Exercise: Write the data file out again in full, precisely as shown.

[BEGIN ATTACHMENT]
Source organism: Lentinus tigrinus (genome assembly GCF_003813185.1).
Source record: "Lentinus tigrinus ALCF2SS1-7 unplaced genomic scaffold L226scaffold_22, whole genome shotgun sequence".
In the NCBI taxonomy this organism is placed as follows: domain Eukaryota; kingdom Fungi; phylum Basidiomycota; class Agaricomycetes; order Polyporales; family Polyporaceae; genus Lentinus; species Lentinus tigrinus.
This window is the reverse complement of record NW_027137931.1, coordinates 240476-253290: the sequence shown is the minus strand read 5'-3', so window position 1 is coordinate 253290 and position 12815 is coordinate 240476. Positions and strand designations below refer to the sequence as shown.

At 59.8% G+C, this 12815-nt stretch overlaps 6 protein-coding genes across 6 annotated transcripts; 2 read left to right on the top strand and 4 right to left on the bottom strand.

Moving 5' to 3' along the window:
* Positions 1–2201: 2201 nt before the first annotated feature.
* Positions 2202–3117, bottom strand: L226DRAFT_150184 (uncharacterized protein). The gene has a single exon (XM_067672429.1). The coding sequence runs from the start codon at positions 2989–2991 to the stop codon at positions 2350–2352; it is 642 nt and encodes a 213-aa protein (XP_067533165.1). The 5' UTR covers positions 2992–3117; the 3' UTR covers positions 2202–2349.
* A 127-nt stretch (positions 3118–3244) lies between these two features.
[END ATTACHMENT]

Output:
Source organism: Lentinus tigrinus (genome assembly GCF_003813185.1).
Source record: "Lentinus tigrinus ALCF2SS1-7 unplaced genomic scaffold L226scaffold_22, whole genome shotgun sequence".
In the NCBI taxonomy this organism is placed as follows: domain Eukaryota; kingdom Fungi; phylum Basidiomycota; class Agaricomycetes; order Polyporales; family Polyporaceae; genus Lentinus; species Lentinus tigrinus.
This window is the reverse complement of record NW_027137931.1, coordinates 240476-253290: the sequence shown is the minus strand read 5'-3', so window position 1 is coordinate 253290 and position 12815 is coordinate 240476. Positions and strand designations below refer to the sequence as shown.

At 59.8% G+C, this 12815-nt stretch overlaps 6 protein-coding genes across 6 annotated transcripts; 2 read left to right on the top strand and 4 right to left on the bottom strand.

Moving 5' to 3' along the window:
* Positions 1–2201: 2201 nt before the first annotated feature.
* Positions 2202–3117, bottom strand: L226DRAFT_150184 (uncharacterized protein). The gene has a single exon (XM_067672429.1). The coding sequence runs from the start codon at positions 2989–2991 to the stop codon at positions 2350–2352; it is 642 nt and encodes a 213-aa protein (XP_067533165.1). The 5' UTR covers positions 2992–3117; the 3' UTR covers positions 2202–2349.
* A 127-nt stretch (positions 3118–3244) lies between these two features.